Federal judge says DeJoy’s actions hurt mail service
By Bill McAllister, Washington Correspondent
A federal judge has ruled that some of Postmaster General Louis DeJoy’s initial actions in 2020 slowed mail service and should have first been reviewed by the Postal Regulatory Commission.
In an Oct. 6 opinion, Senior Judge Emmet G. Sullivan of the United States District Court for the District of Columbia found fault with the way DeJoy removed 711 canceling machines, cut overtime and eliminated late or extra mail deliveries to postal facilities — all changes that the judge said slowed mail service in 2020.
The judge directed the U.S. Postal Service not to eliminate any mail delivery trips, but he stopped short of ordering some of the steps two cities and three states sought in their lawsuit filed in Washington, D.C., against President Joe Biden, DeJoy and the Postal Service.
“Even if the court may agree with plaintiffs that the Postal Policy Changes resulted in mail delays across the country, the court cannot substitute its own judgment of what is prompt, reliable, and efficient for that of the Postal Service,” Sullivan wrote.
Sullivan did find that DeJoy’s “multiple policy changes” in the summer of 2020 “contributed to the decline of mail service and the overall confusion of postal workers.”
The judge rejected many of the Postal Service’s arguments, including a claim that DeJoy’s changes did not hamper the flow of 2020 election mail.
Sullivan found that it did.
DeJoy’s directives to slow the number of late and extra deliveries from mail-processing plants “were the primary factor in affecting service on a nationwide or substantially nationwide basis,” the judge said.
His 65-page ruling came in a lawsuit filed in 2020 by the states of New York, New Jersey and Hawaii and the cities of New York and San Francisco.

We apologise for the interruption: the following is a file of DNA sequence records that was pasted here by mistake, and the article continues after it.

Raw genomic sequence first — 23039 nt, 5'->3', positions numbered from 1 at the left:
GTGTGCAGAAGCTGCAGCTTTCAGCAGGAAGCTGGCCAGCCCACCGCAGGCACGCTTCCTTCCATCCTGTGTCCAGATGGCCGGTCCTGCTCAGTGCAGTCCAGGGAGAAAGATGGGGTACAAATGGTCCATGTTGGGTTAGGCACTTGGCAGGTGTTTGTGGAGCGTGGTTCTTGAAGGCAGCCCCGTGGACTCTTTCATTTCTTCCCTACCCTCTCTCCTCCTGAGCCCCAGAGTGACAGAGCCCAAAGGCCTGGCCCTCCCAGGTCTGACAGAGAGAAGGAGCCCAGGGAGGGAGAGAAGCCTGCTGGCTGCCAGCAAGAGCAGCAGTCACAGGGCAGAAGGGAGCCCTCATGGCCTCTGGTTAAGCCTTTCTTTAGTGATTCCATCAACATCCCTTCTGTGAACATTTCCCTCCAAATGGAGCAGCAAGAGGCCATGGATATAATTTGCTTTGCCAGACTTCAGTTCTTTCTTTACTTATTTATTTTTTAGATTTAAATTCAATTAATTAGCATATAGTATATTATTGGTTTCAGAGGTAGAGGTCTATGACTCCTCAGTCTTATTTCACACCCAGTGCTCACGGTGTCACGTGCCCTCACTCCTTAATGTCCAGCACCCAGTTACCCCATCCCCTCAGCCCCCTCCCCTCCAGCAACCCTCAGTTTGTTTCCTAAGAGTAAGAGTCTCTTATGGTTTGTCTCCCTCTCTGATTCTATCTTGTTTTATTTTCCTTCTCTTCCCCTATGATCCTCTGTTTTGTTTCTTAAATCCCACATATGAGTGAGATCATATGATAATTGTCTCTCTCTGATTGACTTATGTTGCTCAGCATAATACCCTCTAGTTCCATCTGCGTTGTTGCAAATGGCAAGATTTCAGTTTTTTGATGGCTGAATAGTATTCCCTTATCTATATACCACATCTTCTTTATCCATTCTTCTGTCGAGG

Democrats in Congress were then charging that DeJoy’s actions were a partisan effort to make voting by mail difficult.
A major Republican Party financier, DeJoy had just been named to head the USPS by a board of governors composed of appointees of then-President Donald Trump, a Republican who strongly opposed mail-in voting.
DeJoy has vehemently denied he was attempting the sabotage of voting by mail and has defended his other actions as continuing existing postal policies.
Asked to comment on Sullivan’s ruling, Martha Johnson, a USPS spokeswoman, echoed DeJoy’s sentiment.
“Any suggestions that the Postal Service or anyone in Postal Service leadership, up to and including the postmaster general, at any point in time was not fully committed to supporting our democratic process is inconsistent with the facts and our performance in 2020 and 2021,” she said.
“We continue to believe that the lawsuit was not justified under the facts or supported by the applicable law. We are studying the opinion to determine our appropriate next steps,” Johnson said.
“Just as we always have been, the U.S. Postal Service remains fully committed to the secure, timely delivery of the nation’s Election Mail,” she said.
“Between now and the November election, we are highly focused on fulfilling our critical role as part of the country’s electoral system where election officials or voters choose to utilize us as a part of the process,” Johnson said.
Sullivan did not grant a request from the states and cities to name a monitor to oversee that the USPS complies with his order, but the thrust of his ruling was to reject the Postal Service’s arguments.
“The evidence demonstrates that [plaintiffs] suffered harm by impeding their ability to combat the spread of COVID-19, impeding their ability to provide safe alternatives to in-person voting,” Sullivan said.
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